We arrived early on the day of the event, which was supposed to begin at 9am but since none of the community arrived until 10 we started at 10. Suz and I had been given seats at the VIP table and received a very special introduction by Mr. Moruane to all the parents and community members who were present. We were truly honored. The celebration quickly turned to the learners who exhibited their talent between every speech and were by far the most fun and exciting part of the show, well almost…

Gumboots in action. It really is like South Africa’s version of stomp. Learners share boots so that everyone has at least one.

More gumboots. Note the learners peeking in the windows to watch.

The ladies had their say with amazing traditional dances. There was also an amazing school choir (my favorite) and poetry resuscitation.

Later in the program Suz and I, as well as three educators, went to the front to hand out the coveted certificates. (We were told during training that South Africans really, really enjoy receiving certificates.) As each learner’s name was called that name was relayed to the outside of the “hall”, the size of two classrooms combined. Here you could find all of the learners crowded around peeking through the windows. These learners then came inside and shook hands with the presenters, turned and grinned at the assembly. It was what happened next that was totally unexpected.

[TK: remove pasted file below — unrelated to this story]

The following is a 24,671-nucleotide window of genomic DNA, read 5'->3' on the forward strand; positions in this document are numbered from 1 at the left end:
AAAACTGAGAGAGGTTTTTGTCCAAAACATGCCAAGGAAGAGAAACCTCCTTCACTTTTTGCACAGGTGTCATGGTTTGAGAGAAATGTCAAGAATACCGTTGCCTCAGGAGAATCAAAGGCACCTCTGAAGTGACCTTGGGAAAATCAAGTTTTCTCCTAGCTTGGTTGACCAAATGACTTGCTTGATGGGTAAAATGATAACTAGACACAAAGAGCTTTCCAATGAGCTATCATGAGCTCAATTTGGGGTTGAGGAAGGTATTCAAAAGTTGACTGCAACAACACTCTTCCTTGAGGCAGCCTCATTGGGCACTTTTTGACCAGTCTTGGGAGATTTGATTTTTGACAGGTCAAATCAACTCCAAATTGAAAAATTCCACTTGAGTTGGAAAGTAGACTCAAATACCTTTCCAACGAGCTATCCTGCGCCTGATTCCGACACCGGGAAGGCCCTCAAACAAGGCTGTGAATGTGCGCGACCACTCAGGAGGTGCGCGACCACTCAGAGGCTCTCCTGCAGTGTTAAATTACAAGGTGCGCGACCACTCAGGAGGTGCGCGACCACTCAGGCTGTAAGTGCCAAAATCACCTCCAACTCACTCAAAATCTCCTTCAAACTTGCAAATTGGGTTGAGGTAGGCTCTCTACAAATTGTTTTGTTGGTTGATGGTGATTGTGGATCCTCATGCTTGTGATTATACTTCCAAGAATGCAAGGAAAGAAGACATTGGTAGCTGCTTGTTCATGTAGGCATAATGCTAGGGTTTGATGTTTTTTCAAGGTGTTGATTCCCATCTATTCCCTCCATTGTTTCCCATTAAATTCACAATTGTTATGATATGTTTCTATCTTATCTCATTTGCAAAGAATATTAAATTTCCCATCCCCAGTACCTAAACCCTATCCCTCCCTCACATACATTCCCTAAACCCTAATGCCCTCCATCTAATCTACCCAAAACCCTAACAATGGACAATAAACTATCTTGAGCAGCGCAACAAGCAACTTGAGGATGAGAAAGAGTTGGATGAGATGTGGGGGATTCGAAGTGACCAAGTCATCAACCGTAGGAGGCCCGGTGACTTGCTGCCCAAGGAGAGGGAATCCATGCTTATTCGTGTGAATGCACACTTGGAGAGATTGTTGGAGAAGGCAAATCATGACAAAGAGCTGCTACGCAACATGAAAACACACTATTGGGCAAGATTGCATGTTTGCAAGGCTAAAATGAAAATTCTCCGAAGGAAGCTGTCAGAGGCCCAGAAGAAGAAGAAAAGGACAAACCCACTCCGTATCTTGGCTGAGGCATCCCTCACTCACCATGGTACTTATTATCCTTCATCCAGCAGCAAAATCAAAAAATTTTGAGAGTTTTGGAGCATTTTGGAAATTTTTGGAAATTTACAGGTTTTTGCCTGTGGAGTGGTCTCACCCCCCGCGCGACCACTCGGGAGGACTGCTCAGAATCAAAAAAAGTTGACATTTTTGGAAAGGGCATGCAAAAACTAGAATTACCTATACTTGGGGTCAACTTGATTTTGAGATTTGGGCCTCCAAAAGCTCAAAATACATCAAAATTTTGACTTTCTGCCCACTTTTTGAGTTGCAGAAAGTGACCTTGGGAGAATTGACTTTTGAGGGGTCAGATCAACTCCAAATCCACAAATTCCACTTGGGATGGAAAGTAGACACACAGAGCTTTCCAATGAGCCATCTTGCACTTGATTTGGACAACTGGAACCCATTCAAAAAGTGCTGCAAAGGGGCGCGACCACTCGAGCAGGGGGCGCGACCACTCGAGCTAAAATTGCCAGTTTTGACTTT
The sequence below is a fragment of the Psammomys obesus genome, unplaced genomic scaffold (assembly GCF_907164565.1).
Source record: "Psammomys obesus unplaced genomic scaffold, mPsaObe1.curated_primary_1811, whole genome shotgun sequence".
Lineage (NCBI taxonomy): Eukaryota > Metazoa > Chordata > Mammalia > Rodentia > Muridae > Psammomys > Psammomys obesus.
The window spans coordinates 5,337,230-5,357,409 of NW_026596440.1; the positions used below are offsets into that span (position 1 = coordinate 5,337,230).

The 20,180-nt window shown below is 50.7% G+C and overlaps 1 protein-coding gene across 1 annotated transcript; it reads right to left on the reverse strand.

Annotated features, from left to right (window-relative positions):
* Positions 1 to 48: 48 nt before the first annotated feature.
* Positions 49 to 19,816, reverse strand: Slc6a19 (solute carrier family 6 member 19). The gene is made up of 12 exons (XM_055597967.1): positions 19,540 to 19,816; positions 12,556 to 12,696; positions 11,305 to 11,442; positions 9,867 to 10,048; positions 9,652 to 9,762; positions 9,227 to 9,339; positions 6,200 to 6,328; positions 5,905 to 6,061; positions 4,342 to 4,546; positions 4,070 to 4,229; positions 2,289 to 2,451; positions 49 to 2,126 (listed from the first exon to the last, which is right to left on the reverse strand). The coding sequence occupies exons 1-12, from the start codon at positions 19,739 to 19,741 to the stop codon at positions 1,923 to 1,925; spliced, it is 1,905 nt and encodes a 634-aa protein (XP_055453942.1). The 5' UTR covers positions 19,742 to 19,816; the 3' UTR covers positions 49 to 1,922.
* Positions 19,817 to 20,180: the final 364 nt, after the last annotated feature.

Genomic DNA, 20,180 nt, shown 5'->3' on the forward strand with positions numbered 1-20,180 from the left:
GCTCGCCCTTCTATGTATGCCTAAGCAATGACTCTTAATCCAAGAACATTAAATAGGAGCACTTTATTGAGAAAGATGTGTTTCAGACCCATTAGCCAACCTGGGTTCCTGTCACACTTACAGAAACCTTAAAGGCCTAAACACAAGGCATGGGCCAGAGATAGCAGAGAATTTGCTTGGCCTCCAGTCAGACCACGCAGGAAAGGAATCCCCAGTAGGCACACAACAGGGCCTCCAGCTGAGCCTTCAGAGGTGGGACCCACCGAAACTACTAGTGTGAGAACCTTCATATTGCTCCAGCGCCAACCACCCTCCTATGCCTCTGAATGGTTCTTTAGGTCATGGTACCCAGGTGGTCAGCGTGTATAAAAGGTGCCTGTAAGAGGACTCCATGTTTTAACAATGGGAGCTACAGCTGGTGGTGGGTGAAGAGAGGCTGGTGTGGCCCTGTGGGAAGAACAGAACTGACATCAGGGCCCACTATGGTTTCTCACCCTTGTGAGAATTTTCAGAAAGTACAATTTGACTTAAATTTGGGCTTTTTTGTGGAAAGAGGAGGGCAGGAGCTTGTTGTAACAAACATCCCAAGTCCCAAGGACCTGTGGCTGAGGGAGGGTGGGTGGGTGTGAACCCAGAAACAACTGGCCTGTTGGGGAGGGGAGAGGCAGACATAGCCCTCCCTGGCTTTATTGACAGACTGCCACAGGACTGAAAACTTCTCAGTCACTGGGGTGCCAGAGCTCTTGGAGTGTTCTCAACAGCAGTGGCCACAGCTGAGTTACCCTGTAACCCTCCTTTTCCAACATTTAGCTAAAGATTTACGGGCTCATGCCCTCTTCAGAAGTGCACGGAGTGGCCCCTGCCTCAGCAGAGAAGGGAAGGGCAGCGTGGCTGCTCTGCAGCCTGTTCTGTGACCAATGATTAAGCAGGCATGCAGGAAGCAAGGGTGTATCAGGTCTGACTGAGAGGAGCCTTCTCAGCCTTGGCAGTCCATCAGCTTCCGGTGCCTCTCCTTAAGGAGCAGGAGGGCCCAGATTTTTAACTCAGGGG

Now I know that parents are proud of their children when they do well, but I was reminded me of scene from the musical the Music Man where Harold Hill directed his boys band before a group of parents and community members. As the band began to play one by one each parent stood up and praised their child. “That’s my Barney!” In our case the parents weren’t so subdued. When a learner was called an overjoyed mother, grandmother, or community member would hustle to the front of the room and begin to dance by bending their knees and leaning over at the waist (kind of like one might do if they were imitating a bull in a bull fight, but without using their fingers for horns) and swaying back and forth all the while calling out in much the same voice one might hear in energetic Mexican music. The mother, grandmother, or community member danced all the way up to their children, picked them up, and spun them around in pure elation. It was brilliant! The kids were truly mortified, but I believe this should be counted as a job well done for the parents. All children need a little humiliation here an their and I haven’t seen nearly enough argyle sox and high-water pants around here.